Indeed, as the first public bin rose into the blue shadow of the north face at 8:03 a.m., an all-black figure was putting smooth turns on the open face above an exposed serac before traversing skier’s right and disappearing into the tight chute. But the skier was not Henry; it was Wallace. Henry had pulled the plug when he woke up that morning and felt his head was off. “Back in the day, he would have just gone to thrash it,” says Wallace.
Back at Henry’s tiny apartment, amidst skis crowded into every corner of the room (the smallest is the Armada Invictus at 108mm underfoot), Henry plays videos of himself roped up, intentionally releasing slabs by ski-cutting a wind-loaded slope with two belayers, to show what kind of precautions he takes.
He claims his appropriation of risk has shifted in the past few years. Instead of throwing himself off of massive jumps or pulling some freeride tricks on medium-sized cliff drops, he’s pushing his limits on steep lines where even a minor mistake means certain death. “I really like it and I’m doing good, I think this is the way to go,” he says. “I’m not trying to be the best pro skier or mountaineer, I just want to make the most experience out of my good feelings. I’m not thinking about the result, just my passion.”
“I’m not trying to be the best pro skier or mountaineer, I just want to make the most experience out of my good feelings.” –Tof Henry
Last spring, Henry showed up hungover and in a crabby mood to ski the technical Pain du Sucre after making the first ski descent on the Triolet the day before. Once on slope, though, he switched over to focused leadership, setting the skin track and giving encouraging tips to a filmer struggling to make kick turns on the slushy approach. At the summit, Henry dropped in first, painting powerful, arcing turns on the face as if it weren’t perched directly above a sheer 300-foot cliff band. It was another mega classic that rarely gets skied, but later that night at dinner, Henry again shifted the conversation to family.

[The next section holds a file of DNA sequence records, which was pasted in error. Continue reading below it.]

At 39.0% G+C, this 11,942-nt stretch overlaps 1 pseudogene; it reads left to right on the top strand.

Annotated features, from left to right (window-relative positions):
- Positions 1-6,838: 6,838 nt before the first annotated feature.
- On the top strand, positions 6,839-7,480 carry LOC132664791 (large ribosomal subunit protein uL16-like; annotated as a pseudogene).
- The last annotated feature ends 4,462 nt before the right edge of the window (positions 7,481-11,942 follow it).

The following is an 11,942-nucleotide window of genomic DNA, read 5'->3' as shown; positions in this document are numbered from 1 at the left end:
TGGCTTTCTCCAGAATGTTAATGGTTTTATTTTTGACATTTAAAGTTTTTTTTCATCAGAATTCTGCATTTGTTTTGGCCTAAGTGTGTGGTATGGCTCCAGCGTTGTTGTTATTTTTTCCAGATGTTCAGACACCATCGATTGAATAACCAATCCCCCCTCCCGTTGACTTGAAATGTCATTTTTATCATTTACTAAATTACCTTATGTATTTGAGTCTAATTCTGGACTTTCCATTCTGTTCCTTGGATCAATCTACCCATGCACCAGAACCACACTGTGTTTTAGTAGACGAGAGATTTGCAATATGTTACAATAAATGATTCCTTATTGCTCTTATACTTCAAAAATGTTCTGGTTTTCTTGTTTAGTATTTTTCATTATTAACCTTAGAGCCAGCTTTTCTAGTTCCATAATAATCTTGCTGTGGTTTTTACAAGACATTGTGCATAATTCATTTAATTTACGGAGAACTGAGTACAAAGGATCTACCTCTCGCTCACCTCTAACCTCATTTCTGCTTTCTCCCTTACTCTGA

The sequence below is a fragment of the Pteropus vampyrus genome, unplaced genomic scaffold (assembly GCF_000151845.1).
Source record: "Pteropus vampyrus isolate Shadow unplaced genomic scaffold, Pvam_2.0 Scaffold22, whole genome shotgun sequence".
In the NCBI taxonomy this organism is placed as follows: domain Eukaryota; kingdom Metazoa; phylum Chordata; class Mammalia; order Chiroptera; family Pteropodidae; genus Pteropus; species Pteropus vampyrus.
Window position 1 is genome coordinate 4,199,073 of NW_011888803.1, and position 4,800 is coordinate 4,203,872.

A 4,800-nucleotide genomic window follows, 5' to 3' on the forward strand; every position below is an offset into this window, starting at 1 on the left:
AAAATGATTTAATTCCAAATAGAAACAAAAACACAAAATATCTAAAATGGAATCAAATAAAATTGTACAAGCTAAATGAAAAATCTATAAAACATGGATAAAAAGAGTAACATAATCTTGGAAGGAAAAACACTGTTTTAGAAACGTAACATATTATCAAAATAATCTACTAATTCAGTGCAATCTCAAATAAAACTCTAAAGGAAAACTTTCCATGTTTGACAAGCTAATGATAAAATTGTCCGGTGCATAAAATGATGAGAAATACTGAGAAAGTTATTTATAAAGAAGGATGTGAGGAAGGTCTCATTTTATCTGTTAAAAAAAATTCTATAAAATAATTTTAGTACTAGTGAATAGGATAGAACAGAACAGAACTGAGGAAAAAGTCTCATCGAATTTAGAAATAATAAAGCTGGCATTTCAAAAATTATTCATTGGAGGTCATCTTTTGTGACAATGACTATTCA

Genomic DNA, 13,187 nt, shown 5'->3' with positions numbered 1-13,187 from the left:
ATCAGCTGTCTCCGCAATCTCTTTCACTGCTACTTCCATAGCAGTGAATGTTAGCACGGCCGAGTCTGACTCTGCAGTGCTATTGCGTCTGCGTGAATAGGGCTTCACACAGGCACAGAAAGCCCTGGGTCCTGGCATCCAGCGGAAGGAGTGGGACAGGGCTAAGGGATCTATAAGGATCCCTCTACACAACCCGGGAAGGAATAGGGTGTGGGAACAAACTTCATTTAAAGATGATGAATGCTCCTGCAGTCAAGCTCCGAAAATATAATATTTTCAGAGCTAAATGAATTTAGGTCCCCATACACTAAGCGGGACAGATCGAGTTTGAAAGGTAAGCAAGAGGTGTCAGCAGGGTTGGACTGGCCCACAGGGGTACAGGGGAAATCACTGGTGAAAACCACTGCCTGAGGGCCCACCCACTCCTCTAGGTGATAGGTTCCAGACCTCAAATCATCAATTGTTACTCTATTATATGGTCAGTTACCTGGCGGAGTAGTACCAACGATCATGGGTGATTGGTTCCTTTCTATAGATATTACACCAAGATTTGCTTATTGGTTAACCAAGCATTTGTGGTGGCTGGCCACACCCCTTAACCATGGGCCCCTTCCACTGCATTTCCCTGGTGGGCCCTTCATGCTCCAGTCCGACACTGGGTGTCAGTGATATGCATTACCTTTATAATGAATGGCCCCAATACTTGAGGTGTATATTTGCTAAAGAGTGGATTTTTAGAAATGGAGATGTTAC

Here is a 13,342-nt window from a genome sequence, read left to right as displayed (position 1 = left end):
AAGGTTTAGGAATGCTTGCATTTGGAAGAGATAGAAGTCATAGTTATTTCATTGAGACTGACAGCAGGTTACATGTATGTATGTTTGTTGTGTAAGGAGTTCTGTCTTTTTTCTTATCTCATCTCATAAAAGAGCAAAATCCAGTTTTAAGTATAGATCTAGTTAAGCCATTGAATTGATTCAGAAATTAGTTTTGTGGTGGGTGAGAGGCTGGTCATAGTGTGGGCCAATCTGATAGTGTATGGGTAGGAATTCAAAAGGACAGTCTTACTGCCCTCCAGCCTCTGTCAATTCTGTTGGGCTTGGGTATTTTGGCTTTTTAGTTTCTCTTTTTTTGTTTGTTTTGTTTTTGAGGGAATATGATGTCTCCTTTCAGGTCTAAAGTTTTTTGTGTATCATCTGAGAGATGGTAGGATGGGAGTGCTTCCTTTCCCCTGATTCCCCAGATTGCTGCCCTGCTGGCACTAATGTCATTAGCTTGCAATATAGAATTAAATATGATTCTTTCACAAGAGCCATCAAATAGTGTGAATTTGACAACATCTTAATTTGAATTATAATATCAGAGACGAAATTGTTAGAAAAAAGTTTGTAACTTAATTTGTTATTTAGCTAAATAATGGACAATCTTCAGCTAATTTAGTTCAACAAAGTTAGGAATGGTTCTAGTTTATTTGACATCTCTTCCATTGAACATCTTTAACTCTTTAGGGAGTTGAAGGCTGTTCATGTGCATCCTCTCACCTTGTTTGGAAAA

“It’s hard to combine the passion and family,” he says. “You can’t be both top of ski and top of family life.” For someone who won’t speak with his father, rarely visits his ailing grandmother, and interacts with his nearby sister more on Instagram and Whatsapp than in person, he professes a strong love for family values. He sees his son once or twice a week when he’s not traveling or filming. “The only way for me to do it is to do what I love and try to see him as much in person,” says Henry, whose desire to provide for his son is another force driving him to the top of his game.
He told a story about meeting a 60-year-old American man with no wife, no kids. “But I have the ski!” the man said. Henry was dumbfounded. “Imagine finish like this,” he says. “So bad. He is missing so much.”
Toward the end of the meal, he lit up describing the day Jules skied the Vallée Blanche at the age of 5. “He loves to make the ‘smoking turn’ rooster tail like Dad.” When asked if he’ll let Jules ski the Mallory, a serious look fell across his face. “I’m gonna tell him it’s a bad drug.”
Henry is often first in line at the Aiguille du Midi tram. He likes to be there alone, sipping coffee with a croissant, before he goes into the high alpine where he feels most at ease.
Henry, along with Jonathan Charlet, was the first to climb and ski the North Face of Aiguille de Triolet. Rappeling into some of the most dangerous lines in the world is how Henry copes with life’s challenges.
ABOVE: Henry skied the Mallory, one of the most iconic steep skiing descents in the world, the day after his wedding.LEFT: There are two ways to ski from the needle-point summit of the Aiguille du Plan. This is Henry’s favorite.BELOW: Henry looks forward to the off-season when he takes time off from traveling and filming to spend time with his son, Jules.